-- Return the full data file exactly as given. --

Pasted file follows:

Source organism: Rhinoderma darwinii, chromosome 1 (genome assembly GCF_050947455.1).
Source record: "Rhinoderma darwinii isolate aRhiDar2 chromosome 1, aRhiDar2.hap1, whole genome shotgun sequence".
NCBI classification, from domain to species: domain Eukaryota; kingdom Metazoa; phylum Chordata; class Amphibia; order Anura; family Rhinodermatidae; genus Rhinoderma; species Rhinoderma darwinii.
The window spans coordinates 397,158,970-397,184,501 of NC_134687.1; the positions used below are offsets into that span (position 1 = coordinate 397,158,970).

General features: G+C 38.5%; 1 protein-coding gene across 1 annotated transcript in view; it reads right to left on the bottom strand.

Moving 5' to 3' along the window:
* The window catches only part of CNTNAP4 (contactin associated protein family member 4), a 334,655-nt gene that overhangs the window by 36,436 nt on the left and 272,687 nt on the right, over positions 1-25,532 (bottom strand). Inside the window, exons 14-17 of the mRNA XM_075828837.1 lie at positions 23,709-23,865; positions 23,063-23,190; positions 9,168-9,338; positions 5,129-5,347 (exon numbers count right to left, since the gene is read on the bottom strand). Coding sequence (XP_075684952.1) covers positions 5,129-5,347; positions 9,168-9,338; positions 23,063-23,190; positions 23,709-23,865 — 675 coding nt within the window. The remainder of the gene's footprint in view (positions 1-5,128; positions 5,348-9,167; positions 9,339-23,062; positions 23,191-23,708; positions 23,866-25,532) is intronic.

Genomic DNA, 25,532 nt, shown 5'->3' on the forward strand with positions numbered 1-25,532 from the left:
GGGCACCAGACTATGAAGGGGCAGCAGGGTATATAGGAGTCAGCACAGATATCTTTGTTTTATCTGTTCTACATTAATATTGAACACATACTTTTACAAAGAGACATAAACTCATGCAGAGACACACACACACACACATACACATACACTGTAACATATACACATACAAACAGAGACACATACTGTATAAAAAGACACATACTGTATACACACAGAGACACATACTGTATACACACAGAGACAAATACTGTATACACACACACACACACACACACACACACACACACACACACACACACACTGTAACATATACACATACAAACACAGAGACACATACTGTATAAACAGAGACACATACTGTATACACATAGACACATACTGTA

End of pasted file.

Source organism: Rhinoderma darwinii, chromosome 1 (genome assembly GCF_050947455.1).
Source record: "Rhinoderma darwinii isolate aRhiDar2 chromosome 1, aRhiDar2.hap1, whole genome shotgun sequence".
NCBI classification, from domain to species: domain Eukaryota; kingdom Metazoa; phylum Chordata; class Amphibia; order Anura; family Rhinodermatidae; genus Rhinoderma; species Rhinoderma darwinii.
The window spans coordinates 397,158,970-397,184,501 of NC_134687.1; the positions used below are offsets into that span (position 1 = coordinate 397,158,970).

General features: G+C 38.5%; 1 protein-coding gene across 1 annotated transcript in view; it reads right to left on the bottom strand.

Moving 5' to 3' along the window:
* The window catches only part of CNTNAP4 (contactin associated protein family member 4), a 334,655-nt gene that overhangs the window by 36,436 nt on the left and 272,687 nt on the right, over positions 1-25,532 (bottom strand). Inside the window, exons 14-17 of the mRNA XM_075828837.1 lie at positions 23,709-23,865; positions 23,063-23,190; positions 9,168-9,338; positions 5,129-5,347 (exon numbers count right to left, since the gene is read on the bottom strand). Coding sequence (XP_075684952.1) covers positions 5,129-5,347; positions 9,168-9,338; positions 23,063-23,190; positions 23,709-23,865 — 675 coding nt within the window. The remainder of the gene's footprint in view (positions 1-5,128; positions 5,348-9,167; positions 9,339-23,062; positions 23,191-23,708; positions 23,866-25,532) is intronic.

Genomic DNA, 25,532 nt, shown 5'->3' on the forward strand with positions numbered 1-25,532 from the left:
GGGCACCAGACTATGAAGGGGCAGCAGGGTATATAGGAGTCAGCACAGATATCTTTGTTTTATCTGTTCTACATTAATATTGAACACATACTTTTACAAAGAGACATAAACTCATGCAGAGACACACACACACACACATACACATACACTGTAACATATACACATACAAACAGAGACACATACTGTATAAAAAGACACATACTGTATACACACAGAGACACATACTGTATACACACAGAGACAAATACTGTATACACACACACACACACACACACACACACACACACACACACACACACACTGTAACATATACACATACAAACACAGAGACACATACTGTATAAACAGAGACACATACTGTATACACATAGACACATACTGTA